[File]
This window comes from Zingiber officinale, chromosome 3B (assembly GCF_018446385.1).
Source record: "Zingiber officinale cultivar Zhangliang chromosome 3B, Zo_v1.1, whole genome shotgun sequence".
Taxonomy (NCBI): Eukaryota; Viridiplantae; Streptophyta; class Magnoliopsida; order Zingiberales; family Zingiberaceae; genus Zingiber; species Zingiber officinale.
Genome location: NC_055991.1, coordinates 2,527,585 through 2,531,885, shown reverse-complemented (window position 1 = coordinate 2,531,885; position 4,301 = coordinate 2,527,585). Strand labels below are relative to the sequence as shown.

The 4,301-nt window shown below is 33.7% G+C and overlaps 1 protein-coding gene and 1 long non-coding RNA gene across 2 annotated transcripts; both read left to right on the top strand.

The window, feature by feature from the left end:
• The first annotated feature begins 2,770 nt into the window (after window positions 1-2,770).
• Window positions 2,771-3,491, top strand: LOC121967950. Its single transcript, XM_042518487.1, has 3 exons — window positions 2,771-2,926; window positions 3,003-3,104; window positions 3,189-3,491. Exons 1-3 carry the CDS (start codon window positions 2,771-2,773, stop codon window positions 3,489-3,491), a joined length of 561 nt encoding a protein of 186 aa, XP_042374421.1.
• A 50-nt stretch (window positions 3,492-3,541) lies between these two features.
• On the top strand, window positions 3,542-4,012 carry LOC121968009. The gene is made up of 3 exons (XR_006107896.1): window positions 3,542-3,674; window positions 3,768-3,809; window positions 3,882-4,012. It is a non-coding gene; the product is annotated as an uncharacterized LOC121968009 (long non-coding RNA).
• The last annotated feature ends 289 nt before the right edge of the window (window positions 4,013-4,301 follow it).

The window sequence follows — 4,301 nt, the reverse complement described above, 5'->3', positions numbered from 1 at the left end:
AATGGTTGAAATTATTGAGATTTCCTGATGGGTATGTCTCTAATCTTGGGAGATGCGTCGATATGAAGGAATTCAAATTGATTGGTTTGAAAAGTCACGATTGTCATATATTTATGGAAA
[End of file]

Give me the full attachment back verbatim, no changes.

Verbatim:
This window comes from Zingiber officinale, chromosome 3B (assembly GCF_018446385.1).
Source record: "Zingiber officinale cultivar Zhangliang chromosome 3B, Zo_v1.1, whole genome shotgun sequence".
Taxonomy (NCBI): Eukaryota; Viridiplantae; Streptophyta; class Magnoliopsida; order Zingiberales; family Zingiberaceae; genus Zingiber; species Zingiber officinale.
Genome location: NC_055991.1, coordinates 2,527,585 through 2,531,885, shown reverse-complemented (window position 1 = coordinate 2,531,885; position 4,301 = coordinate 2,527,585). Strand labels below are relative to the sequence as shown.

The 4,301-nt window shown below is 33.7% G+C and overlaps 1 protein-coding gene and 1 long non-coding RNA gene across 2 annotated transcripts; both read left to right on the top strand.

The window, feature by feature from the left end:
• The first annotated feature begins 2,770 nt into the window (after window positions 1-2,770).
• Window positions 2,771-3,491, top strand: LOC121967950. Its single transcript, XM_042518487.1, has 3 exons — window positions 2,771-2,926; window positions 3,003-3,104; window positions 3,189-3,491. Exons 1-3 carry the CDS (start codon window positions 2,771-2,773, stop codon window positions 3,489-3,491), a joined length of 561 nt encoding a protein of 186 aa, XP_042374421.1.
• A 50-nt stretch (window positions 3,492-3,541) lies between these two features.
• On the top strand, window positions 3,542-4,012 carry LOC121968009. The gene is made up of 3 exons (XR_006107896.1): window positions 3,542-3,674; window positions 3,768-3,809; window positions 3,882-4,012. It is a non-coding gene; the product is annotated as an uncharacterized LOC121968009 (long non-coding RNA).
• The last annotated feature ends 289 nt before the right edge of the window (window positions 4,013-4,301 follow it).

The window sequence follows — 4,301 nt, the reverse complement described above, 5'->3', positions numbered from 1 at the left end:
AATGGTTGAAATTATTGAGATTTCCTGATGGGTATGTCTCTAATCTTGGGAGATGCGTCGATATGAAGGAATTCAAATTGATTGGTTTGAAAAGTCACGATTGTCATATATTTATGGAAA